My race was going exactly as I had planned until the altitude crushed me on Hope Pass. I had run practically the entire course back in June when I attended the Leadville Training Camp. When planning out my race, I used the exact data from Leadville Training Camp and then built in additional time allowances to account for the fact that I would be running all of the distance at once. I created a chart that had my target pace/target arrival time at each aid station as well as the cut-off times at each aid station.
Leaving Twin Lakes Aid Station to head out over Hope Pass, I was right on schedule. I felt wonderful! I had just crushed the downhill section of the course coming into Twin Lakes. I was taking my Vespa, Base Salt, Gu & hydration exactly as I should be. I had ZERO issues.
On the ascent up Hope Pass (up to 12,600 ft) I began noticing extreme difficulty breathing. The altitude was definitely affecting me. Every step I took felt like I had just sprinted for a mile. I was panting and gasping for air. I still made the Hope Pass time cut-off with plenty of time to spare but I was now behind my planned schedule. I became concerned as I knew from having been on the course before that the climb back over Hope Pass to Twin Lakes was WORSE. The dizziness and shortness of breath continued & I was definitely not moving as fast as I had planned. I made it in to Winfield Aid Station around 5:30pm (a half hour ahead of the cut-off time) but I knew thatmaking the journey back over Hope Pass to Twin Lakes before the Twin Lakes 9:45pm cut-off would be tough.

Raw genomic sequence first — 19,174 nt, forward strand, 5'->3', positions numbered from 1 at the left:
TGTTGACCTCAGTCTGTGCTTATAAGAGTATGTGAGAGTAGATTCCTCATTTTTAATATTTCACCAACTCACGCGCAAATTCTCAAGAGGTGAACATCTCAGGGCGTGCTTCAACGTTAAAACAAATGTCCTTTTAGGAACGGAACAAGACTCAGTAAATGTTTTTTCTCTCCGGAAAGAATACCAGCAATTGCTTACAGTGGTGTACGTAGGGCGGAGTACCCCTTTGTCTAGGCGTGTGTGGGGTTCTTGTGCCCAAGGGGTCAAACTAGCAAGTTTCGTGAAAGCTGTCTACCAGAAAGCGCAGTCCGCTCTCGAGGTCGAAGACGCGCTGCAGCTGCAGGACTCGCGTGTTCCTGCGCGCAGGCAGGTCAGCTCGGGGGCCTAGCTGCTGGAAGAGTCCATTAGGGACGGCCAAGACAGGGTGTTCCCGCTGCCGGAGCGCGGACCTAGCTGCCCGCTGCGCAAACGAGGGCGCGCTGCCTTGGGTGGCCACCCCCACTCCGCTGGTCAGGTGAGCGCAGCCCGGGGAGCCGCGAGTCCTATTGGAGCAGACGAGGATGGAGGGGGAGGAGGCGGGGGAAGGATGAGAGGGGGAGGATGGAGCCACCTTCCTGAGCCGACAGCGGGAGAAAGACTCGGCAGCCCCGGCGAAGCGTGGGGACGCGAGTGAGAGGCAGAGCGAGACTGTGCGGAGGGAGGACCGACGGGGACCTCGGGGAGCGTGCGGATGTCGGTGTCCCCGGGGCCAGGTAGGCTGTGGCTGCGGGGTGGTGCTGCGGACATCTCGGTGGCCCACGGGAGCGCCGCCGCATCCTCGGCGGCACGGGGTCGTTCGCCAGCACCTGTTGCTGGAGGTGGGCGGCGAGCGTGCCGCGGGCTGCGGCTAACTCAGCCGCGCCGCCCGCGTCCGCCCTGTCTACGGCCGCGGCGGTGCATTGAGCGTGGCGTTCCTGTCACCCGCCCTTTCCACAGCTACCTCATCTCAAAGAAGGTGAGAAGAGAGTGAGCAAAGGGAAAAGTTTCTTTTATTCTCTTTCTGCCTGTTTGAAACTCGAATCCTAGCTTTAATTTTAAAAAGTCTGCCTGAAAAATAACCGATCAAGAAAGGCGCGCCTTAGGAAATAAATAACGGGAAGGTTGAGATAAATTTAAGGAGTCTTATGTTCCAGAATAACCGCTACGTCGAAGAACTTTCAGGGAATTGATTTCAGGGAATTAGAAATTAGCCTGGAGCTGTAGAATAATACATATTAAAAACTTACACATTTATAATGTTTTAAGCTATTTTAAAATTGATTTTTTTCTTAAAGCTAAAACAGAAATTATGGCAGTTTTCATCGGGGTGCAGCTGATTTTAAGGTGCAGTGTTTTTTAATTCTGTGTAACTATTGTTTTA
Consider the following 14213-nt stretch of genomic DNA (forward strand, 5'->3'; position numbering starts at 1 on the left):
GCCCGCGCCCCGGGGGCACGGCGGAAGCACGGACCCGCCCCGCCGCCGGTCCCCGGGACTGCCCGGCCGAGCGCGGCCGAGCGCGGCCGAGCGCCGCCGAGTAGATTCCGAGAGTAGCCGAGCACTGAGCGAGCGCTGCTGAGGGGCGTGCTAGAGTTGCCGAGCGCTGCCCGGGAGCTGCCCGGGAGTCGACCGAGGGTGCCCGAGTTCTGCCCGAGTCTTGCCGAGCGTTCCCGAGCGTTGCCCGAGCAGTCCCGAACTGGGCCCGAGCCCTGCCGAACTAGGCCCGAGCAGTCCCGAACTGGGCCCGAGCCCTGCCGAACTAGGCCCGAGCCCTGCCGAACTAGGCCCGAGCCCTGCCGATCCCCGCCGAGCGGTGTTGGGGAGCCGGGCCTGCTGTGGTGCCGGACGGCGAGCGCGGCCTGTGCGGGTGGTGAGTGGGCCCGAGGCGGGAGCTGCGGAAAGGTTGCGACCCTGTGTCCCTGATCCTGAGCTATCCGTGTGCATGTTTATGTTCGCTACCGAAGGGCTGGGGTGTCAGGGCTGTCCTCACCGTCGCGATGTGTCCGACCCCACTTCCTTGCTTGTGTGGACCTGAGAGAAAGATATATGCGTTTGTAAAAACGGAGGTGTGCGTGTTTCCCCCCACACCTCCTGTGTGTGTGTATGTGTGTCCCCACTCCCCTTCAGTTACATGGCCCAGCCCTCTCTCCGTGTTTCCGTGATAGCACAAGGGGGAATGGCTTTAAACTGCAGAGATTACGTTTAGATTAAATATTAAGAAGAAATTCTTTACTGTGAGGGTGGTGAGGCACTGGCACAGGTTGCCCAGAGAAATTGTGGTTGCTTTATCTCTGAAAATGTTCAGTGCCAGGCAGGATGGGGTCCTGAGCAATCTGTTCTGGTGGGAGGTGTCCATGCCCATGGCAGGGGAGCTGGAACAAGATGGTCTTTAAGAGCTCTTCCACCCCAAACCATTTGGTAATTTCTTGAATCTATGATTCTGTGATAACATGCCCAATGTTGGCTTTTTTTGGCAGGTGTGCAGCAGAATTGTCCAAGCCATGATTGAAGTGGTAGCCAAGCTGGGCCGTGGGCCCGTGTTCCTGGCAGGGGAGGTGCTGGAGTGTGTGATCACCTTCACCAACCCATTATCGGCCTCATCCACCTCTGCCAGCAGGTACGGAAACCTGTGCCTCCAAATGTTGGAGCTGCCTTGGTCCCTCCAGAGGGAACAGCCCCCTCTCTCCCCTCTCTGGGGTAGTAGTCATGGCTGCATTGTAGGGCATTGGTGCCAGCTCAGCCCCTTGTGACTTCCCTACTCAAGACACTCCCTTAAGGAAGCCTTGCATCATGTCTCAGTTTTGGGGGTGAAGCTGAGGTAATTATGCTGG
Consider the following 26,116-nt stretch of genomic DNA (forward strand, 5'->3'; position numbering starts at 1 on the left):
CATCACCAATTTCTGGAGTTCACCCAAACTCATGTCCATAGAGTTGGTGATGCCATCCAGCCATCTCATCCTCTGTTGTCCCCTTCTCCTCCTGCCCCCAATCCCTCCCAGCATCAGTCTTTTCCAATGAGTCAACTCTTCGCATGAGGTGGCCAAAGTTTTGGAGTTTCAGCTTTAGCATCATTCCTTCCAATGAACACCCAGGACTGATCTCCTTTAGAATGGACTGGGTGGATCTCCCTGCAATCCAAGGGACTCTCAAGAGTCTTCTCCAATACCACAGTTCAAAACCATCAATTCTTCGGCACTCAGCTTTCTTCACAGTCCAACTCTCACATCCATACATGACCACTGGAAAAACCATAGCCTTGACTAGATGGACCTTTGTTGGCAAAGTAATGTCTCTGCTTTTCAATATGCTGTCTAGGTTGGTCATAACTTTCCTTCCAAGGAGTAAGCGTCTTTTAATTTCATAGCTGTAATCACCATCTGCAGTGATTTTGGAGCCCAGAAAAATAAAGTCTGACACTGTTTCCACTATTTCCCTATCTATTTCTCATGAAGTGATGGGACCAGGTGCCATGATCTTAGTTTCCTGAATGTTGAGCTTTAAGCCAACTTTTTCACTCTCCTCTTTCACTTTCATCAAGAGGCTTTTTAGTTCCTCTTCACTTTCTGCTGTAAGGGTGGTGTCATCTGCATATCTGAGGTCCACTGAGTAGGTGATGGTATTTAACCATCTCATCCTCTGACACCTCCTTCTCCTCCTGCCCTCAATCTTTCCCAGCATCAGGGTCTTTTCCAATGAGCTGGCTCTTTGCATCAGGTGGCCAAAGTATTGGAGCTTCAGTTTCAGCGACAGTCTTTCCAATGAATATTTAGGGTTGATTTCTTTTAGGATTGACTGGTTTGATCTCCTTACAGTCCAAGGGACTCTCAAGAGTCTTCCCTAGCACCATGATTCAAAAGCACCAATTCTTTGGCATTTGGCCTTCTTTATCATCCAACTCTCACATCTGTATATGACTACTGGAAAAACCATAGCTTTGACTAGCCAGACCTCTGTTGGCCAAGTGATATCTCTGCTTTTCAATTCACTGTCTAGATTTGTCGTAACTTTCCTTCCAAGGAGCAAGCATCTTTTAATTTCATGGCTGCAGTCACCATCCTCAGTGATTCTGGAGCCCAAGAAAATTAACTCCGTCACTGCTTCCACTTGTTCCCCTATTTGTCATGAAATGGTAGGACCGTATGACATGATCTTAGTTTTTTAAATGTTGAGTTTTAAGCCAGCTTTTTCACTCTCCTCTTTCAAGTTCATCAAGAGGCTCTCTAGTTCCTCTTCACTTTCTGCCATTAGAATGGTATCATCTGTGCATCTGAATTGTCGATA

I pushed as hard as I could back over Hope Pass. A pacer (whose runner did not make the Winfield cut-off) joined me. I was sort of a disaster as my breathing was getting worse and I was having to lean hunched over my mountaineering poles every few steps. When we reached the Hope Pass aid station we stopped by the campfire to warm ourselves. It was apparent that making the cut-off at Twin Lakes was no longer humanly possible. Nothing like having several more miles to go (including back across a river in the dark) when you know you’ll be pulled from the race upon arrival there anyhow. I thought about how having your own private helicopter would have really come in handy as there is NO OTHER WAY OFF THE MOUNTAIN.
Arriving at Twin Lakes (the 60 mile mark) after the cut-off time, I was disappointed but knew that I had done the best that I possibly could have. My crew and pacers were waiting. It was amazing how much better I felt once I got to a lower elevation.
Kudos to all of the athletes who crossed the start line AND the finish line. It is a brutal race and even with the best planning, you never know what can happen – especially at a high altitude! I am very fortunate to not have injured myself. My toenails were all still pretty & I went for an easy shake-out run two days after. I plan to run the Leadville Trail 100 Run again next year – as I want that belt buckle! My next 100-miler is Rocky Raccoon 100 in TX in February.
– Andrea Carollo, Wahoo Fitness Ambassador
We are so proud of Andrea for giving this race her all and so happy she is a part of our wahooligan family! Leave a comment below to congratulate her for her accomplishment.
Learn more about Andrea’s training with the TICKR X heart rate monitor leading up to the Leadville Trail 100 in our last blog post – Wahoo Ambassador, Andrea, Runs the Leadville Trail 100 Part 1.